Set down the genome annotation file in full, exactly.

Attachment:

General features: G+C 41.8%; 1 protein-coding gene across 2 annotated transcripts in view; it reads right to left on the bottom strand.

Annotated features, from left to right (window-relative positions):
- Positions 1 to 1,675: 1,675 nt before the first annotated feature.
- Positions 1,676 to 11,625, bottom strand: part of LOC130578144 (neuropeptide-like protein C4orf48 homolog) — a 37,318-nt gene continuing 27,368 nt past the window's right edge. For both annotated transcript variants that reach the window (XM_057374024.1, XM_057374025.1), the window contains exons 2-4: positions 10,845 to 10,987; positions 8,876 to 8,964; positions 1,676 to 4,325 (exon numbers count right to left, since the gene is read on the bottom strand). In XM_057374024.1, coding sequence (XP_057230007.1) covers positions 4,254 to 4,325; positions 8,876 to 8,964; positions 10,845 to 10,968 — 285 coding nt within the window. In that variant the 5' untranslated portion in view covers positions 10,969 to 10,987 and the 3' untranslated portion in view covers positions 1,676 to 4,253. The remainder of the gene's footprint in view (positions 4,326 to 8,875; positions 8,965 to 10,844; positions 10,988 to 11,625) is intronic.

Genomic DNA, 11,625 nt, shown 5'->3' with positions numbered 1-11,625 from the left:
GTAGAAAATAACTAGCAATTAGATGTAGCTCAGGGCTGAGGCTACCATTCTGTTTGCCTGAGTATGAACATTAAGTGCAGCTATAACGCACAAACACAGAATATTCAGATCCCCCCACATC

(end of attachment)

General features: G+C 41.8%; 1 protein-coding gene across 2 annotated transcripts in view; it reads right to left on the bottom strand.

Annotated features, from left to right (window-relative positions):
- Positions 1 to 1,675: 1,675 nt before the first annotated feature.
- Positions 1,676 to 11,625, bottom strand: part of LOC130578144 (neuropeptide-like protein C4orf48 homolog) — a 37,318-nt gene continuing 27,368 nt past the window's right edge. For both annotated transcript variants that reach the window (XM_057374024.1, XM_057374025.1), the window contains exons 2-4: positions 10,845 to 10,987; positions 8,876 to 8,964; positions 1,676 to 4,325 (exon numbers count right to left, since the gene is read on the bottom strand). In XM_057374024.1, coding sequence (XP_057230007.1) covers positions 4,254 to 4,325; positions 8,876 to 8,964; positions 10,845 to 10,968 — 285 coding nt within the window. In that variant the 5' untranslated portion in view covers positions 10,969 to 10,987 and the 3' untranslated portion in view covers positions 1,676 to 4,253. The remainder of the gene's footprint in view (positions 4,326 to 8,875; positions 8,965 to 10,844; positions 10,988 to 11,625) is intronic.

Genomic DNA, 11,625 nt, shown 5'->3' with positions numbered 1-11,625 from the left:
GTAGAAAATAACTAGCAATTAGATGTAGCTCAGGGCTGAGGCTACCATTCTGTTTGCCTGAGTATGAACATTAAGTGCAGCTATAACGCACAAACACAGAATATTCAGATCCCCCCACATC